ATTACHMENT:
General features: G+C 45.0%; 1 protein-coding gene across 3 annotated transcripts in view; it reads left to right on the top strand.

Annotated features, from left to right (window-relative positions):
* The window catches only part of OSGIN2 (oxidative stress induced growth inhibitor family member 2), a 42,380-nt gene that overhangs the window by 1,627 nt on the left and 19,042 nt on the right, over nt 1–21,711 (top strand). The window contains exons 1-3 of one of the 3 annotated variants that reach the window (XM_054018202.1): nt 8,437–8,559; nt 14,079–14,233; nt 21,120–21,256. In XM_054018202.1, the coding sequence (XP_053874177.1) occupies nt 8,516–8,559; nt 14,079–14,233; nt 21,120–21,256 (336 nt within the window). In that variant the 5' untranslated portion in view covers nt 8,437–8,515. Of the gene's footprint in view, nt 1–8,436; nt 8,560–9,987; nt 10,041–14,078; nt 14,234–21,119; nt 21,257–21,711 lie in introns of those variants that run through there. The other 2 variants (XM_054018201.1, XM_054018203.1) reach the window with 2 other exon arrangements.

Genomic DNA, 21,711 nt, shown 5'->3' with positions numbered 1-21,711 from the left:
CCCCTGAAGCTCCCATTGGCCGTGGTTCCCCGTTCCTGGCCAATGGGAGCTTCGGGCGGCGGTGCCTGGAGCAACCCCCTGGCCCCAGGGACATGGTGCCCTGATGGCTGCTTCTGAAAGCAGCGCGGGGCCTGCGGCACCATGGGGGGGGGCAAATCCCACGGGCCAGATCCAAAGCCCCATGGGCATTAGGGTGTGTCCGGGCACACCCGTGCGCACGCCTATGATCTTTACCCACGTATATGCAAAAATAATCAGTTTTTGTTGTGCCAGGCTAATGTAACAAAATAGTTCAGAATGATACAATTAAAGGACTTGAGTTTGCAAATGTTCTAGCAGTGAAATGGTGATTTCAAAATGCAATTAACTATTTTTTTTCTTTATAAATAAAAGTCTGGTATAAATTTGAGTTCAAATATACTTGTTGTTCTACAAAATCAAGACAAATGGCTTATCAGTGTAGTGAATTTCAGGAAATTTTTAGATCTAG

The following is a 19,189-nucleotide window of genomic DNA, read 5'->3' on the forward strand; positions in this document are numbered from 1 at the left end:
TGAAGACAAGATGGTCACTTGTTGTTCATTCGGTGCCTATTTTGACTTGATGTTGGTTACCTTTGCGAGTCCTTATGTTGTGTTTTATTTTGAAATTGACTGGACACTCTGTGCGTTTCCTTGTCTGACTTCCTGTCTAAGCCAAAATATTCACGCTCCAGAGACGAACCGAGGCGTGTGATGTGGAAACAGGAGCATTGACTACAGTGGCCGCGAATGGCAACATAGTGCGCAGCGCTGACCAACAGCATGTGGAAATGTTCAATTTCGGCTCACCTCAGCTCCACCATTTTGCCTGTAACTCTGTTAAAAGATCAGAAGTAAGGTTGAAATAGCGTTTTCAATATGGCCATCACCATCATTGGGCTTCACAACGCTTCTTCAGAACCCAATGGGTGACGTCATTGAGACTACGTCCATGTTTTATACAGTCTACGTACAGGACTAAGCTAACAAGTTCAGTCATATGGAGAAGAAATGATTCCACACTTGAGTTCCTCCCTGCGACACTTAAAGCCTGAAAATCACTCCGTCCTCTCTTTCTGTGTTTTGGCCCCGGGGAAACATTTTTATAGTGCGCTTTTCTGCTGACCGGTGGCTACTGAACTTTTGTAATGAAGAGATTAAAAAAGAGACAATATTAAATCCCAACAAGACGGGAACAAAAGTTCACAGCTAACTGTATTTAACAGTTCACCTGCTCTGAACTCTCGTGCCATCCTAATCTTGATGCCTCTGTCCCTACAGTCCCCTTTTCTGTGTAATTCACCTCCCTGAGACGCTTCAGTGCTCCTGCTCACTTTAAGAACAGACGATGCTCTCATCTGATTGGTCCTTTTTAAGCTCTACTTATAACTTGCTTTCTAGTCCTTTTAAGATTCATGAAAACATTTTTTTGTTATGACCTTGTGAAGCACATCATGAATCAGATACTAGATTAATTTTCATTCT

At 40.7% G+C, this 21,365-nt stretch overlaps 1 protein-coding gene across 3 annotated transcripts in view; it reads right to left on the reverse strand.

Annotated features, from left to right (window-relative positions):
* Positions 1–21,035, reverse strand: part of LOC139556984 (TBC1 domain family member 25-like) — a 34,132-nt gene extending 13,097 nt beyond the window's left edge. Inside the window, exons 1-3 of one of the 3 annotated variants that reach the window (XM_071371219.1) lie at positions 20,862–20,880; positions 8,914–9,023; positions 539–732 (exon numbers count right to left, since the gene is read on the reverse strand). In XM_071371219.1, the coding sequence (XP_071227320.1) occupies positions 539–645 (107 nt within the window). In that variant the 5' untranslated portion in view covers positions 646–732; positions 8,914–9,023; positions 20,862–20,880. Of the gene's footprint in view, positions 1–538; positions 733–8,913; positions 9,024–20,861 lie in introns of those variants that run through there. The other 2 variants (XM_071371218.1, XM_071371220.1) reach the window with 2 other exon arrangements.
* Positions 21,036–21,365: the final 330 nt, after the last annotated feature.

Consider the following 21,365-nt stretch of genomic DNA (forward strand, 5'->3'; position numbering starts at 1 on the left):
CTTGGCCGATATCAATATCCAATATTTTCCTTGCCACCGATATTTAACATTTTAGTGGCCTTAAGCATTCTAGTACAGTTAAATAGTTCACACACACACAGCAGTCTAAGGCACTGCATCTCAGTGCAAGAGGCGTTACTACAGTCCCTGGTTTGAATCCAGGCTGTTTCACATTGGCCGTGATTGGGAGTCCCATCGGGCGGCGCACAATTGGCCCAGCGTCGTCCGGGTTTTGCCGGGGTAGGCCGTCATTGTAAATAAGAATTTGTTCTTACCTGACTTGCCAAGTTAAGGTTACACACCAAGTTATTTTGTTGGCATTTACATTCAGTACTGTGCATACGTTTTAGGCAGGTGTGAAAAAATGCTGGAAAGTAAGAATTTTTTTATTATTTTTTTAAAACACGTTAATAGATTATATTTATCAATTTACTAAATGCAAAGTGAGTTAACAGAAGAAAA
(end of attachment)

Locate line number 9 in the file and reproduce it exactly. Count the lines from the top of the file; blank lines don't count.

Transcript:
Annotated features, from left to right (window-relative positions):